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Managing Plastic Pollution as a Collective Responsibility

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WORLD CONSUMER RIGHTS DAY-2021

By Chandrika Thilakaratne

CEO, Sri Lanka Accreditation Board

World Consumer Rights day is marked each year on March 15 under a theme which is remarkably important for consumer health and safety and environment. Consumers International (CI), the world organization for consumer groups working on consumers rights and responsibilities, has declared 2021 world Consumer Rights Day theme as “Tackling Plastic Pollution” considering its global importance. According to internationally accepted consumer rights, all consumers have right to safety and to live in a healthier environment. In order to protect the planet and provide fair social conditions for current and future generations, we need to think about the way we produce and consume goods and services. Sustainable consumption is about doing more and better with less use of resources. Its aim is to increase resource efficiency and fair trade while helping to alleviate poverty and enable everyone to enjoy a good quality of life with access to food, water, energy, medicine and more.

Plastic is a useful material in our everyday lives, but our consumption and production of plastics, especially single-use plastic, have become unsustainable. This is impacting our ecosystems, causing negative environmental consequences, including pollution of the local and international environment, and threatening human health. As per the information given by the Consumers international, by the year 2050 it is estimated that there will be more plastic in the oceans than fish.

Further CI states that 8 million tons of plastic enters our oceans every year. Single use plastics account for 50 percent of the plastic produced every year. Further it is alarming to note that half of all plastics ever manufactured have been made in the last 15 years and 40% of plastic produced is packaging and discarded after one use.
Systemic marketplace change is required at all levels from government, regulatory agencies, businesses, standard setters, testing and Certification bodies, accreditation bodies and consumers to manage plastic pollution and promote sustainable consumption and production.

Use of 7 R Model to manage plastic pollution

This is something that everyone at any level starting from plastic produces, businesses who are using plastic in different stages of their production, packaging industry, and consumers, could practise.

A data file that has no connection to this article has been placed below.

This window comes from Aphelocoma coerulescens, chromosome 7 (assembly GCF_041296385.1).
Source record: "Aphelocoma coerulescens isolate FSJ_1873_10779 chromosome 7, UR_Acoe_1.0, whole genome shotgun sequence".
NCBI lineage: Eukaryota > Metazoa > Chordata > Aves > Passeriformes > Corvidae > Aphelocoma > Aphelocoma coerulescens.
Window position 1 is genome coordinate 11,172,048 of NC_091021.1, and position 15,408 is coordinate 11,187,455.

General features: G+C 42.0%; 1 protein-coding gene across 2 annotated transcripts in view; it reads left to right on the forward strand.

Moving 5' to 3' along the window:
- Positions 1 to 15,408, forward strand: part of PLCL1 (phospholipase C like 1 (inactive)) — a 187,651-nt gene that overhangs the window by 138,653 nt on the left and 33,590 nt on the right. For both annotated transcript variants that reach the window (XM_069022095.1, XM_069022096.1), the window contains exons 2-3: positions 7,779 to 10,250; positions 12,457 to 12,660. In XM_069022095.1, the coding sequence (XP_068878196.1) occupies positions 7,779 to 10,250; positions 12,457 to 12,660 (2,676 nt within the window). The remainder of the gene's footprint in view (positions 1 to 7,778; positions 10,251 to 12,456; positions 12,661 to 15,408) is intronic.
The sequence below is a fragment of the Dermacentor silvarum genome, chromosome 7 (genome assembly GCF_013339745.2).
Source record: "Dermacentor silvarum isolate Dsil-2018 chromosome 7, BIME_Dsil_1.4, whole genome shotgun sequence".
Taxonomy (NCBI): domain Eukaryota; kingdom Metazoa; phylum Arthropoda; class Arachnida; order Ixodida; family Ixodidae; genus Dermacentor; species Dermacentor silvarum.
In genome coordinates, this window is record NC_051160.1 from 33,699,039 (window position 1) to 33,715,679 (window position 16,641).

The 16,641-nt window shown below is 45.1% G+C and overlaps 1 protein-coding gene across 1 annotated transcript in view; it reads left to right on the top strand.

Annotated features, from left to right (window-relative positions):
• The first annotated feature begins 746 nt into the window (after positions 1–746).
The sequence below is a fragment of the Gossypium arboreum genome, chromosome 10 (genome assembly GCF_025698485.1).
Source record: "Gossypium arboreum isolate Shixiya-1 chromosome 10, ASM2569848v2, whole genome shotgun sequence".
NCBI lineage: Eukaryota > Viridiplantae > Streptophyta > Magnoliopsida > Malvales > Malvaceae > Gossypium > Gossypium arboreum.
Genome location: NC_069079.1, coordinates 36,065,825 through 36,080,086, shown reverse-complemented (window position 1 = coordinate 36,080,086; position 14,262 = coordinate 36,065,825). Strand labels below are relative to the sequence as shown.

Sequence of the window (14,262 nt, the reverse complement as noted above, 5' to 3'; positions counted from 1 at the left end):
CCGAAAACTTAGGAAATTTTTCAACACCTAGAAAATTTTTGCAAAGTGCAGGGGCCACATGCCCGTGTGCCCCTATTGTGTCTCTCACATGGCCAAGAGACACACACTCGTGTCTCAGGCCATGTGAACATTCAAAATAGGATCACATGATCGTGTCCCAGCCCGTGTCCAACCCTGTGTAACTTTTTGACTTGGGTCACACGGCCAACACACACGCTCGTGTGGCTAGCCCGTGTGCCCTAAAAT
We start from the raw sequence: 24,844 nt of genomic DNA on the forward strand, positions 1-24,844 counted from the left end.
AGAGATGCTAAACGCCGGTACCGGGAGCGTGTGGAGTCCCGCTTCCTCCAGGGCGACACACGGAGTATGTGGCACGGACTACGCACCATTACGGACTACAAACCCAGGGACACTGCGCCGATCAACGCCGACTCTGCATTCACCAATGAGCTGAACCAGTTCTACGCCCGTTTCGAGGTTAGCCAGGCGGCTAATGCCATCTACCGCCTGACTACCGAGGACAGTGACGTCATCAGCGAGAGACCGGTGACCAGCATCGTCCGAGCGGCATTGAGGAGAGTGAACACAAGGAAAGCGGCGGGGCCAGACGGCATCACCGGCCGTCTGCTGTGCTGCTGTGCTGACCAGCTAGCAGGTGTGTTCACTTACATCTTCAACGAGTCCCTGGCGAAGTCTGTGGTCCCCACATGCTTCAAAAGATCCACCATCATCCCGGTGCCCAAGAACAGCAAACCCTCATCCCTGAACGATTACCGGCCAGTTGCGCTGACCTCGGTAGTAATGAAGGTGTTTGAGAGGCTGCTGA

As a socially responsible and conscious producer/ consumer it is high time to think in what ways we can contribute to the global need to reduce plastic pollution. Further, this movement should be encouraged by the government introducing sensible policies and programs to manage plastic pollution in the Country.

Do our regulations effective in tackling plastic pollution?

Sri Lanka has introduced several regulations to curb plastic pollution time to time. We need to evaluate the contribution of these regulations and see whether they have achieved expected results.

 

 

Even though the regulations are introduced, due to lack of monitoring and enforcement we could not achieve expected results up to now. Some regulations in force such as trader cannot charge from the consumer for bags/wrappers issued to the consumer at the time of selling a product has undoubtedly created a huge negative impact on reducing plastic pollution in Sri Lanka.

 

 

The regulatory agencies such as Central Environmental Authority, Consumer Affairs Authority, Marine environmental Protection Authority etc need to do Regulatory Impact Assessment (RIA) to see the impact of current regulations and their effectiveness in reducing plastic pollution. Whenever there are changes in the regulations required, urgent steps have to be taken to introduce such changes. In managing plastic pollution regulatory agencies have a pivotal role to play.

 

Contribution of Standards and Labelling

Consumer demand for sustainable products helps to promote circular and regenerative economy. Accessible information is one of the most important ways to support consumers in their everyday purchase decisions.

Following ISO standards will help the packaging /product manufacturers in developing their packaging/products in environmentally friendly manner.

Recycled Content

ISO 14021 – Environmental labels and declarations — Self-declared environmental claims (Type II environmental labelling)

For self-declared environmental claims, including recycled content and recycled material

Materials and recyclability

ISO 18604 – Packaging and the environment — Material recycling

Compostable and Biodegradable

ISO 18606-Packaging and the environment – Organic Recycling

Eco Labels

ISO 14020 – Environmental labels and declarations – General Principles

ISO 14024- Environmental labels and declarations – Type 1 Environmental labelling – Type 1 label is a voluntary, multiple criteria based third party program that awards a license which authorize the use of environmental labels on products, indicating overall environmental preferability of a product within a particular product category based on lifecycle considerations.